Tim Sheehy keeps his CEO job while running for Senate from


Tim Sheehy is running in one of the country’s most competitive U.S. Senate races while also running an aerial firefighting company that is heavily dependent on federal contracts.

Bridger Aerospace, which Sheehy founded in 2014, is featured prominently in his ads, with the company’s planes appearing in several shots. And Bridger’s board of directors has blessed the Republican’s campaign, wishing him “the best of luck” in a June statement that confirmed Sheehy would remain as CEO during his bid to oust Democratic Sen. Jon Tester of Montana. 

But the company, which issues publicly traded stock, also has explicit rules about political contributions and activities. Employees are not permitted to engage in politics while on company time, according to the company’s Code of Business Conduct and Ethics. There are also rules requiring legal reviews and approval before company funds can be spent on behalf of candidates or campaigns. 

“Work time may be considered the equivalent of a contribution by the Company,” the code states. “Therefore, Company Personnel will not be paid by the Company for any time spent running for public office, serving as an elected official or campaigning for a political candidate.”

It’s not uncommon for political candidates — especially those seeking to move from one elected office to another — to have full-time or otherwise time-consuming day jobs. Sheehy’s candidacy presents the potential for unique conflicts with the policies of the company he runs full time. But officials with Bridger and the Sheehy campaign did not directly address questions about how, precisely, the CEO/Senate hopeful is complying with corporate accountability measures.

“Tim’s campaign is separate and distinct from his role as CEO of Bridger Aerospace, and he and the Company abide by the strictest interpretation of applicable ethical norms and federal campaign finance laws,” read an unsigned statement that a company spokesperson sent to NBC News in response to questions. “Further, Bridger has adopted additional internal protocols to ensure that the Company does not facilitate any activity that would violate Company policy and/or applicable federal campaign finance laws.”

Montana is a major Senate battleground in 2024 that could help tip control of the chamber to Republicans. Tester, who is seeking a fourth term, is among a trio of Democratic incumbents — Sens. Sherrod Brown of Ohio and Joe Manchin of West Virginia are the others — up for re-election next year in states that former President Donald Trump won handily.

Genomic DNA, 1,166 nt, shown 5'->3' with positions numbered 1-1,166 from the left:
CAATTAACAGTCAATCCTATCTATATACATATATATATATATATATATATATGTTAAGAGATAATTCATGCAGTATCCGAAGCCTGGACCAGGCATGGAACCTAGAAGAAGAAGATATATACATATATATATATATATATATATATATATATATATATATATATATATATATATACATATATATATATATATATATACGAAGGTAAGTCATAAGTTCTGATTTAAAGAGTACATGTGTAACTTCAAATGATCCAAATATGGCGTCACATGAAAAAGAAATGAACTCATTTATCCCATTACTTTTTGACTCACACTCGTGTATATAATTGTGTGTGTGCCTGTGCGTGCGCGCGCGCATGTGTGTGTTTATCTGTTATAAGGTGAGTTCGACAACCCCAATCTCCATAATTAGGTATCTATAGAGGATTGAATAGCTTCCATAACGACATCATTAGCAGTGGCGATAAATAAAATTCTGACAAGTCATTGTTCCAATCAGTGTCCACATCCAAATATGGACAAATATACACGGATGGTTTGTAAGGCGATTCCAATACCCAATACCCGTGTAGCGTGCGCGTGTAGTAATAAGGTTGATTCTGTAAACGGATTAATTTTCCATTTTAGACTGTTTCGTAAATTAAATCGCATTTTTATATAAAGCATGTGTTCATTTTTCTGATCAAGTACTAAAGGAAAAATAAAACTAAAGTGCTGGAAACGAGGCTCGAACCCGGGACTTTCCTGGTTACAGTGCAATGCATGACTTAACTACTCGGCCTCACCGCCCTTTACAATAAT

Sheehy might first face a tough primary. Rep. Matt Rosendale, the Republican who lost to Tester in 2018, has not ruled out a run. Sheehy, though, has considerable establishment support, including from Montana Gov. Greg Gianforte and Sen. Steve Daines, a fellow Montanan who also chairs the National Republican Senatorial Committee, the Senate GOP’s campaign arm.

A former Navy SEAL, Sheehy is also a cattle rancher and an active firefighting pilot. Bridger, which specializes in fighting wildfires, began trading on the Nasdaq stock exchange this year, following a merger with a special purpose acquisition company. 

It’s unclear how Sheehy balances his various jobs and duties with the demands of a Senate candidate in a key state. Social media posts show he has maintained a steady public campaign schedule. It’s also not clear what permission he’s received from the company to use its images and property in his ads. Some of the campaign’s ad footage is similar, if not identical, to footage that appears in videos that seem to have been produced for corporate marketing purposes.

“It takes a lot of helpers in all that we do,” Sheehy wrote this week on his personal Facebook page. “Whether it’s the over 180 employees at Bridger Aerospace or families getting together to care for cattle, I need your help to win this Senate Race.” 

Bridger’s spokesperson did not respond to a list of follow-up questions seeking more details about permissions granted to Sheehy or the “internal protocols” the company says are in place to keep him from running afoul of ethics policies. After Sheehy launched his campaign in June, the company released a statement that he would “continue to serve as Chief Executive Officer with the continued support of Bridger’s experienced management team and Board of Directors.” 

“Tim has assembled an experienced management team [composed] of former military, corporate and aviation experts, all of whom are accustomed to collaborating as a team to pursue and execute Bridger’s mission-specific objectives,” board Chairman Jeff Kelter said in the statement. “Bridger is confident that this group of professionals, constituting the finest management team in the business, will continue to successfully achieve our aerial firefighting objectives.”

Bridger is almost exclusively reliant on federal contracts — “accounting for approximately 96% of our total revenue in the year ended December 31, 2022,” according to a March filing with the Securities and Exchange Commission. Bloomberg Government reported in June on the potential conflicts of interest Sheehy would face as a senator deeply enmeshed with a major federal contractor. 

“Tim Sheehy has been plagued by scandals, conflicts of interest and campaign stumbles since he entered the race,” said Amanda Sherman Baity, a spokesperson for the Democratic Senatorial Campaign Committee. “Every day, more of his liabilities come to light.”

Katie Martin, a spokesperson for Sheehy’s campaign, told NBC News that he will step down from his roles with Bridger if elected.

“When Tim Sheehy is elected to the U.S. Senate,” Martin said, “he will fully comply with Senate ethics rules and standards of conduct, just like every other member of the Senate, and that would include stepping down as CEO and board member.”

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